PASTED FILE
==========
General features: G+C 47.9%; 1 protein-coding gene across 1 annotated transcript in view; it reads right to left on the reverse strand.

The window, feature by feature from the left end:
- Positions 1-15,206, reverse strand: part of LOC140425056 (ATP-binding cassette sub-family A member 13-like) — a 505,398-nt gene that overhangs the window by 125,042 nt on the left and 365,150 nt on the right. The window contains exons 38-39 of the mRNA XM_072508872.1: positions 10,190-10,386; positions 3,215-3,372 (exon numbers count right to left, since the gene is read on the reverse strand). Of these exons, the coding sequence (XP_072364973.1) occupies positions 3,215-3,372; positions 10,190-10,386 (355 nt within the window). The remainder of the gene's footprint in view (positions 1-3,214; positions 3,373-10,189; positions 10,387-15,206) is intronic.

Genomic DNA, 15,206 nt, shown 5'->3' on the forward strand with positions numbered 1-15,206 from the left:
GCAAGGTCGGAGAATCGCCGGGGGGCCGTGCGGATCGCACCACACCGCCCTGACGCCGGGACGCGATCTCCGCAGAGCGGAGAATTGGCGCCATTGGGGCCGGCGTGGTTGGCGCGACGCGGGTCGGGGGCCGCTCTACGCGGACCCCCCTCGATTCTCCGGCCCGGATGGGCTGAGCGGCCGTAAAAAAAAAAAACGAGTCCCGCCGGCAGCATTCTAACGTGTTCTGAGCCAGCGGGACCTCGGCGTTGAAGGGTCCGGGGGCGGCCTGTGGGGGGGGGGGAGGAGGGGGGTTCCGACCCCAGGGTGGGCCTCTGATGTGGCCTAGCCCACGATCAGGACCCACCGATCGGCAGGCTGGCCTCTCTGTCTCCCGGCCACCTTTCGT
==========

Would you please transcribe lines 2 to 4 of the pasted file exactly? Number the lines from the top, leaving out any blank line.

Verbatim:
The window, feature by feature from the left end:
- Positions 1-15,206, reverse strand: part of LOC140425056 (ATP-binding cassette sub-family A member 13-like) — a 505,398-nt gene that overhangs the window by 125,042 nt on the left and 365,150 nt on the right. The window contains exons 38-39 of the mRNA XM_072508872.1: positions 10,190-10,386; positions 3,215-3,372 (exon numbers count right to left, since the gene is read on the reverse strand). Of these exons, the coding sequence (XP_072364973.1) occupies positions 3,215-3,372; positions 10,190-10,386 (355 nt within the window). The remainder of the gene's footprint in view (positions 1-3,214; positions 3,373-10,189; positions 10,387-15,206) is intronic.

Genomic DNA, 15,206 nt, shown 5'->3' on the forward strand with positions numbered 1-15,206 from the left: